Compensated for Life: Sex Work and Disease Risk in Ecuador

Raj Arunachalam, University of Michigan
Manisha Shah, University of Melbourne

As STI prevalence rises, individuals substitute away from risky sex; this behavioral response renders STI epidemics self-limiting. In the commercial sex sector, however, prostitutes draw a compensating differential for engaging in unprotected sex, mitigating their propensity to use condoms. Using evidence from sex workers in Ecuador, we find that the compensating differential for risky sex is increasing in association with local prevalence of STIs. A one percentage point increase in the local STI rate increases the premium for non-condom sex by 17%. Market forces may curb the self-limiting nature of STI epidemics.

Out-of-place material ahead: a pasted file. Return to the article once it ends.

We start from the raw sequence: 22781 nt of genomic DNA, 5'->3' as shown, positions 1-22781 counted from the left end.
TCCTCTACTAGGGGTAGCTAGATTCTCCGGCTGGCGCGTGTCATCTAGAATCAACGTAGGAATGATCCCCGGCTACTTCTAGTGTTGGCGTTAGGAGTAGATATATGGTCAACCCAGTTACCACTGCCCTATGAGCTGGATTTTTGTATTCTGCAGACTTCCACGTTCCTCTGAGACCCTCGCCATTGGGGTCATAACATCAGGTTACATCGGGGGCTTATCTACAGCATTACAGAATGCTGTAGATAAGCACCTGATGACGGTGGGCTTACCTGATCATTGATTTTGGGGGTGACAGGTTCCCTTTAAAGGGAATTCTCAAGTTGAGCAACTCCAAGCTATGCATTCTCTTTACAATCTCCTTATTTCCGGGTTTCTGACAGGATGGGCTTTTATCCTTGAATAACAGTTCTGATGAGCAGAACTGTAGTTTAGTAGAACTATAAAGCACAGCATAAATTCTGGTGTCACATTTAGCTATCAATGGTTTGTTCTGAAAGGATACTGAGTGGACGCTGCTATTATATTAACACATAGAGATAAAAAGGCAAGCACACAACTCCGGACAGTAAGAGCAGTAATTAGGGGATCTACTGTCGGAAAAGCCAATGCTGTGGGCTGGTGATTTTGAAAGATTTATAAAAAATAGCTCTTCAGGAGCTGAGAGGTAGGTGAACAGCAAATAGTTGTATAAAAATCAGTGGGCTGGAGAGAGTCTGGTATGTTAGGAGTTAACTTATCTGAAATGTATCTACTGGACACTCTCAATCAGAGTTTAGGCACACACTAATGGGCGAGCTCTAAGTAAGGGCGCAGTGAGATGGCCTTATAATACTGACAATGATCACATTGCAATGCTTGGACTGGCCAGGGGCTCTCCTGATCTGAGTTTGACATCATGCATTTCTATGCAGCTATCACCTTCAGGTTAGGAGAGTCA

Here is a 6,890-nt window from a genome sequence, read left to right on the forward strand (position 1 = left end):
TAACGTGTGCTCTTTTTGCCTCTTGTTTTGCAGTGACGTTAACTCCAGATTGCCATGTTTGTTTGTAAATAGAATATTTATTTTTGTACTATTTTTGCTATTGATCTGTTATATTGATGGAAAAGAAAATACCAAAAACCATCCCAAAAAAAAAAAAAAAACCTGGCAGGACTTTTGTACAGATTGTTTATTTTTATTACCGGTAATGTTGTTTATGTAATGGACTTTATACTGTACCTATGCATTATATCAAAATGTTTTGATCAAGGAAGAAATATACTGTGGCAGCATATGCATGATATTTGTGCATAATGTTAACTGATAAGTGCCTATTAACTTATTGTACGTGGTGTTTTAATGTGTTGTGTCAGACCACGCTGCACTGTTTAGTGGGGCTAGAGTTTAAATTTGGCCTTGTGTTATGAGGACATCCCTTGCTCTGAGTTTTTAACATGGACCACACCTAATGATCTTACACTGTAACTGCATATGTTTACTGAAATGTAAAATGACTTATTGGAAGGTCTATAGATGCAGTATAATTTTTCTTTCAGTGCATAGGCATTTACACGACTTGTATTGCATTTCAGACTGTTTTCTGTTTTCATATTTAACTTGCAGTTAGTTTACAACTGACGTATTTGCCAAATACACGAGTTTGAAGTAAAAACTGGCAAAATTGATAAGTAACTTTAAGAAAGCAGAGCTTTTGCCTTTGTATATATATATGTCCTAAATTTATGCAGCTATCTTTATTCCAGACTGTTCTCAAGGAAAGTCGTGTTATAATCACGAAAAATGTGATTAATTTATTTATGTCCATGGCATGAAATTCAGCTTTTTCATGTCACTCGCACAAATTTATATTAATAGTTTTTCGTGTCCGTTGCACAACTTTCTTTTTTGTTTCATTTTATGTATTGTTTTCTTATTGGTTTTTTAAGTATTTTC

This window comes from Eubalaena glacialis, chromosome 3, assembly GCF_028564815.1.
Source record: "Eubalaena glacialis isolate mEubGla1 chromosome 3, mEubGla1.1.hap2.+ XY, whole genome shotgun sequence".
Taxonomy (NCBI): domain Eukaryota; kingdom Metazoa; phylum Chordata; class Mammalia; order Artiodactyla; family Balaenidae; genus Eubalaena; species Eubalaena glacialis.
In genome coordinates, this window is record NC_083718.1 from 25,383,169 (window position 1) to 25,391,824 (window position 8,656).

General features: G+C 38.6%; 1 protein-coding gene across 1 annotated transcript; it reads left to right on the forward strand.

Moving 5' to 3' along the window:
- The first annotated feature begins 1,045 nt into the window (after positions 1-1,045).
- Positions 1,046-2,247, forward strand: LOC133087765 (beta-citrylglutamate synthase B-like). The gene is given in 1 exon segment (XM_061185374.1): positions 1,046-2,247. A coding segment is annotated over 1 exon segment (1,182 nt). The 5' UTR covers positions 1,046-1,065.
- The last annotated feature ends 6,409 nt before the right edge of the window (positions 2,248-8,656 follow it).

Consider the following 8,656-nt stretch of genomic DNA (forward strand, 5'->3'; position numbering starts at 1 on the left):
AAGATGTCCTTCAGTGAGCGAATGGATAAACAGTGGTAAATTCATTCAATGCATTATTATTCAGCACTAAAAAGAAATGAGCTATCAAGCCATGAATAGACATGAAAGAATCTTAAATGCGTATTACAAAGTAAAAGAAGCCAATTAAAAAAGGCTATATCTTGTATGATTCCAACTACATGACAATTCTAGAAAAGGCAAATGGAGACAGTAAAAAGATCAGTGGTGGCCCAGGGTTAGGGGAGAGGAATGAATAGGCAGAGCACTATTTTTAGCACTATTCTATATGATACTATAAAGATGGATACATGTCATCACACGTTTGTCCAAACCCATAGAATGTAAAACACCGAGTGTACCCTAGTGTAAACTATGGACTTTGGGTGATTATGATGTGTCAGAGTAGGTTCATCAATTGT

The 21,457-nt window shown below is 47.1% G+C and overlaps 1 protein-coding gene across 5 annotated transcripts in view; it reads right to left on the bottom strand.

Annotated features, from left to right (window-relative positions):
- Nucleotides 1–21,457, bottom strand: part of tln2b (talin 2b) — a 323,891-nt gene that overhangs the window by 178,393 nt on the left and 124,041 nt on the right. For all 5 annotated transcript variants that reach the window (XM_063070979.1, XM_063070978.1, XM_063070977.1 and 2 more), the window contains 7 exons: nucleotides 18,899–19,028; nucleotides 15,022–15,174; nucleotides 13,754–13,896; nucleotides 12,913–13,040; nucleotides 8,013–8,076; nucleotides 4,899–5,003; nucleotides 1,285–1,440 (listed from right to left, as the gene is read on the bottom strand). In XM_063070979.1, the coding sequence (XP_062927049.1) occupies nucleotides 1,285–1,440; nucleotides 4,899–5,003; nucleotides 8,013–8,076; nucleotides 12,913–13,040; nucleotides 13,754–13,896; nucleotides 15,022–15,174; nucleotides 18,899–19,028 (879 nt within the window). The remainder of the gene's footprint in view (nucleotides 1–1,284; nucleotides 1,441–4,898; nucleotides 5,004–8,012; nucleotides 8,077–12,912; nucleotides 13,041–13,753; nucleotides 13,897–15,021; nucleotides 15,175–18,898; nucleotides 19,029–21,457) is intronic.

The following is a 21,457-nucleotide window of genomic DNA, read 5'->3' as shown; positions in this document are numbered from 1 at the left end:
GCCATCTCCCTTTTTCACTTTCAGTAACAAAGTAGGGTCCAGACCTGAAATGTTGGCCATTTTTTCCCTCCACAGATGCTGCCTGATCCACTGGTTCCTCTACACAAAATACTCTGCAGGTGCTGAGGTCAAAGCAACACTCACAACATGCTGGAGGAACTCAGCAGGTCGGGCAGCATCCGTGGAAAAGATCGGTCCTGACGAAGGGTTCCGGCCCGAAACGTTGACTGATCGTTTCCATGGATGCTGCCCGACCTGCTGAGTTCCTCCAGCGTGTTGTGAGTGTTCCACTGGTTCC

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Presented in Session 30: Socioeconomic Status, HIV/STIs and Safe Sexual Behavior